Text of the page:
Keep a close eye on Steve and Rosie — they will consider any fledglings to be tasty snacks that rightfully belong to them. Don’t let them out there unsupervised.

  13. 13
    Leto says:

    @jl: It sounds like he should start charging rent if they’re going to keep coming back! ;)

  14. 14
    Raven says:

    I had one being built in my mailbox last week. It be gone.

  15. 15
    trollhattan says:

    Pretty hilarious to buy serial birdhouses when you actually bought a birdhouse buying your house.

    I’m not this lucky but maybe our bedroom window mourning doves will be back this year?

  16. 16
    MelissaM says:

    Congrats on the new tenants and for a great shot of Thurston!

  17. 17
  18. 18
    Msb says:

    John, that’s so cool!

  19. 19

    Thurston never gets to be the cute one. This picture is groundbreaking.

  20. 20
    StringOnAStick says:

    I’m hoping the juvenile and jumped-up robin who was going nuts pecking at his reflection in our glass door comes back, just so our indoor kitties can enjoy it, because that will be some serious excitement for them!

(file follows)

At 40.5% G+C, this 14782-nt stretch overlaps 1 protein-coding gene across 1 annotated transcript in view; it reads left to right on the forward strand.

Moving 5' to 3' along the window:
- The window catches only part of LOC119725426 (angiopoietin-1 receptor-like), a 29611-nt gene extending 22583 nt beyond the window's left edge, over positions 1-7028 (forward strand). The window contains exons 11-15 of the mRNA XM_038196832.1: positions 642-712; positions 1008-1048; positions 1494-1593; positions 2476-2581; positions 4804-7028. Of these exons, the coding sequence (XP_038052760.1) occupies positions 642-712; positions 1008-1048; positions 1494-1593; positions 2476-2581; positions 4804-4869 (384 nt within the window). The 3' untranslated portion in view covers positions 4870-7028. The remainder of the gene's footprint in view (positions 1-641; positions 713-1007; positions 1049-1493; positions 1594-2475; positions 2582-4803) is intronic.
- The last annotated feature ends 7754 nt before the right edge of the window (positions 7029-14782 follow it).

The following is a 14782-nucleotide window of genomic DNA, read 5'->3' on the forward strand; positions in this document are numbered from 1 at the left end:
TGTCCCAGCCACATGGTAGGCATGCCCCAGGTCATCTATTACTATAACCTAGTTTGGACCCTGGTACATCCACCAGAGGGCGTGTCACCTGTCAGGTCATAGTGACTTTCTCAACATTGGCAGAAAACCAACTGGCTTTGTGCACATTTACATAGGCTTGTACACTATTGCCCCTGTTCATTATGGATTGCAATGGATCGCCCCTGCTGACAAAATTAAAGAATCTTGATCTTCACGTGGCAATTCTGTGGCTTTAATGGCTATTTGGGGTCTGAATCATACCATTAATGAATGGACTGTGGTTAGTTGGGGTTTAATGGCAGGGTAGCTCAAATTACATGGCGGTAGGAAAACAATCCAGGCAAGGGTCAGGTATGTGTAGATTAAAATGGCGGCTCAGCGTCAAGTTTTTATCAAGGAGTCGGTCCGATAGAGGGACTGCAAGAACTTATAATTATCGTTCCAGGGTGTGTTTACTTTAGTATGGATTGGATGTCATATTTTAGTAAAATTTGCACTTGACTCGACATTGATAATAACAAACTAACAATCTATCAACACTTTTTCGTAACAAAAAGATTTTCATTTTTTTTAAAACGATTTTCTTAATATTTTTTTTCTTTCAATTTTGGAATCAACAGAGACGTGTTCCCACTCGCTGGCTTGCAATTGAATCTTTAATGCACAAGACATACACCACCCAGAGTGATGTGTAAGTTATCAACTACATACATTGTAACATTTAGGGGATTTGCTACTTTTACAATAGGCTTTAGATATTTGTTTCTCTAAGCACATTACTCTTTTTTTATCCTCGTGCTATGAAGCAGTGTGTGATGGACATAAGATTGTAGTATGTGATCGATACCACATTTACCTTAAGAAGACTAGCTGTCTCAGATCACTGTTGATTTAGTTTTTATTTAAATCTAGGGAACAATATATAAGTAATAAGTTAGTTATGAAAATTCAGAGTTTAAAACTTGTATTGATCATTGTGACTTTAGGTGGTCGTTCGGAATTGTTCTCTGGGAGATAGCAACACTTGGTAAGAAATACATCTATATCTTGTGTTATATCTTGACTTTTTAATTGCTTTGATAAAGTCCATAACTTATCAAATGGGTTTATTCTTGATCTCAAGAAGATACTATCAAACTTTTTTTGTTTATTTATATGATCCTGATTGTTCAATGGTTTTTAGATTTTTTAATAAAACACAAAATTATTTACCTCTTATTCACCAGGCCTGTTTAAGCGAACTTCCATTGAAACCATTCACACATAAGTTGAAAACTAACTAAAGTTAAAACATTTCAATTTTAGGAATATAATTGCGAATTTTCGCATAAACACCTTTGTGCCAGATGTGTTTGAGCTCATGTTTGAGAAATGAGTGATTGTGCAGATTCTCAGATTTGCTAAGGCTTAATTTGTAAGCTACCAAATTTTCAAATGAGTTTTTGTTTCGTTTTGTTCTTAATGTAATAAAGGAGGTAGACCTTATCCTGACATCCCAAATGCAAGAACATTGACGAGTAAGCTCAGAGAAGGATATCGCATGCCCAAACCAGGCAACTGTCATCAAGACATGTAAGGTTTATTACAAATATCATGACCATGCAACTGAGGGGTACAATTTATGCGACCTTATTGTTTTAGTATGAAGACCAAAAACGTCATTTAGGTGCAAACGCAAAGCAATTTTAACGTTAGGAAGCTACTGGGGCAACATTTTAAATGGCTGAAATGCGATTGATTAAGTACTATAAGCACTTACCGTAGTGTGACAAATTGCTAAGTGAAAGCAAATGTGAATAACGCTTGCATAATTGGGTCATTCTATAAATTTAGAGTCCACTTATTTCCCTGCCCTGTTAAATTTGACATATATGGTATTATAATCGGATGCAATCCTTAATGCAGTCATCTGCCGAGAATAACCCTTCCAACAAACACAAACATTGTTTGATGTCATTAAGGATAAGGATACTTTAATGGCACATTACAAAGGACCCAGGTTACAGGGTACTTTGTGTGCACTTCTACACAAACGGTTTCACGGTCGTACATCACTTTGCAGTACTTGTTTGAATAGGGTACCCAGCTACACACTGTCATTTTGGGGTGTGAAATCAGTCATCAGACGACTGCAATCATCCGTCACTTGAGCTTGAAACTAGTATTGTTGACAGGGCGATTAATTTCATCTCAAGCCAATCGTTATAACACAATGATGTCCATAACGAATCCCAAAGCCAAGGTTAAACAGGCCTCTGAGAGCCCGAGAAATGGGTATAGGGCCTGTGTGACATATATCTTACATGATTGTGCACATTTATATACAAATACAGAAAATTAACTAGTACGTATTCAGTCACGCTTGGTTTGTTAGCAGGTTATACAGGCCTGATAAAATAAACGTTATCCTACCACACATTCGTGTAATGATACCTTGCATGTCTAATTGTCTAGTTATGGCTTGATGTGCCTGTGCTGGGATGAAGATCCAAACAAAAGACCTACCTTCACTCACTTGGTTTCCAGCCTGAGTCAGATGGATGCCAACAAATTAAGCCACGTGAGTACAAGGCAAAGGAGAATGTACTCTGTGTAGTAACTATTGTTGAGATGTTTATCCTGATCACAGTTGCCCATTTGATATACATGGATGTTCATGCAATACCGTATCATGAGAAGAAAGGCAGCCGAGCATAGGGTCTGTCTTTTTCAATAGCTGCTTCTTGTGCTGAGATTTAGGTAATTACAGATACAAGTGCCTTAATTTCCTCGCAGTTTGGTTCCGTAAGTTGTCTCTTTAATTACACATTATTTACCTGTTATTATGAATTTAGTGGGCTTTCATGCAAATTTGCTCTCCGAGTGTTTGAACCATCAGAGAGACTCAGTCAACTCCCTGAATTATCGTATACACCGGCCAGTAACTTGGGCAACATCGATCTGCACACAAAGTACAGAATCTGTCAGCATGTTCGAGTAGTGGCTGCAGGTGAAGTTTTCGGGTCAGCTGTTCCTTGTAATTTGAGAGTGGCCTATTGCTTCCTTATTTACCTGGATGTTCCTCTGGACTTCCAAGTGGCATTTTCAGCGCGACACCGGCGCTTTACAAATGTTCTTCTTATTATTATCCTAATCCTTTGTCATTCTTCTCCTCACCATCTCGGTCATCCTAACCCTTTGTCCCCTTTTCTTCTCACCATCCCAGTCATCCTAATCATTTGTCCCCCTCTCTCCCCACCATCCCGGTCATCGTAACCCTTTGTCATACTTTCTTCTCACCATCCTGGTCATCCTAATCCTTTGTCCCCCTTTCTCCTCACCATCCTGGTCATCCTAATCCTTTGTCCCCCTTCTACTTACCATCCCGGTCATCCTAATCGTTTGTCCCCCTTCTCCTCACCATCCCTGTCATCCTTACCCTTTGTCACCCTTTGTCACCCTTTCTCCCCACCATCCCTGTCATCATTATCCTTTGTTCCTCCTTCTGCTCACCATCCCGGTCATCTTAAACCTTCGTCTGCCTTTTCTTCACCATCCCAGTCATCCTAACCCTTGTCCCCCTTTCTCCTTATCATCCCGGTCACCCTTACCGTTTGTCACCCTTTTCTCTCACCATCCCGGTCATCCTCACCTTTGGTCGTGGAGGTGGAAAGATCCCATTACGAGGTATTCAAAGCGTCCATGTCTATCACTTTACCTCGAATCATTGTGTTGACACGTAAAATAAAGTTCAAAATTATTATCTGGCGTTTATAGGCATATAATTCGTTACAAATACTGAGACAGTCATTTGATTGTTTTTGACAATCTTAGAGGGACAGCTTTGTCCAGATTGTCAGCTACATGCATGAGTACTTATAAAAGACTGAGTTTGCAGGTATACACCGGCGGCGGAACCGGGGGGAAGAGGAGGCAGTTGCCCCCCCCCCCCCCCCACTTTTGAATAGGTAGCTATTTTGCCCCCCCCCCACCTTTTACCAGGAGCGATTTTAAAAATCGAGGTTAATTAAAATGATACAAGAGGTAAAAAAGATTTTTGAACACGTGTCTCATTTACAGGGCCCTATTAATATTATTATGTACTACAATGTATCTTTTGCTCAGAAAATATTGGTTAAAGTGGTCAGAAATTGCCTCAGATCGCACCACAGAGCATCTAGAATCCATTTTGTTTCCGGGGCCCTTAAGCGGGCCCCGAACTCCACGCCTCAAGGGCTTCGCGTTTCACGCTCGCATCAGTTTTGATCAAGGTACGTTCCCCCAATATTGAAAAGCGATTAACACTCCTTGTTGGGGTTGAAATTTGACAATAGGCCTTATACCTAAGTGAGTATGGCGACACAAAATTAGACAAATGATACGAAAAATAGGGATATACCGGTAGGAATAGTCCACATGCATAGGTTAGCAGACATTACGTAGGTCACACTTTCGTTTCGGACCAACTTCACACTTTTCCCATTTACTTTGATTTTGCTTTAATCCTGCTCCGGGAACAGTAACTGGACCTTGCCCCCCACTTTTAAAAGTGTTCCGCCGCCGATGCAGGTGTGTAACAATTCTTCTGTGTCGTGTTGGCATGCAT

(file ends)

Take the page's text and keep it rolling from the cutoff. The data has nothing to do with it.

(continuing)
Belated thanks to everyone who had ideas about our one cat’s pica problem. I had to rush out to my PT appointment today and left my thin cotton pants out, and she ate a big hole in them; yesterday we discovered she had eaten the hems of my husband’s favorite house T-shirt and the fleece overshirt too. After looking over everything in the dog chewtoy aisle, I picked up a bag of dried turkey tendons since the size and texture seems right. We joked that she is forcing us to Kondo-ize our whole house, because otherwise she will chew a hole in it.

  21. 21
    karensky says:

    The Cole Sanctuary. I love it.

  22. 22
    NotMax says:


    Sounds like my tiny front porch. The months of spring mean constantly sweeping up twigs, grasses, bits of string and other stuff because the birdbrains are too stupid to figure out gravity. Not to mention the loud sounds during ungodly hours of the morning of them bumping into the walls and ceiling.

  23. 23
    Shana says:

    I noticed earlier this week that some birds are building a nest on one of the supports under our deck. I don’t often go out the basement door so hadn’t seen it before but we’re having the basement bathroom remodeled (we had mold, but luckily not the dreaded black mold). The contractor is going in and out of that door and wonder if the bird has been scared away.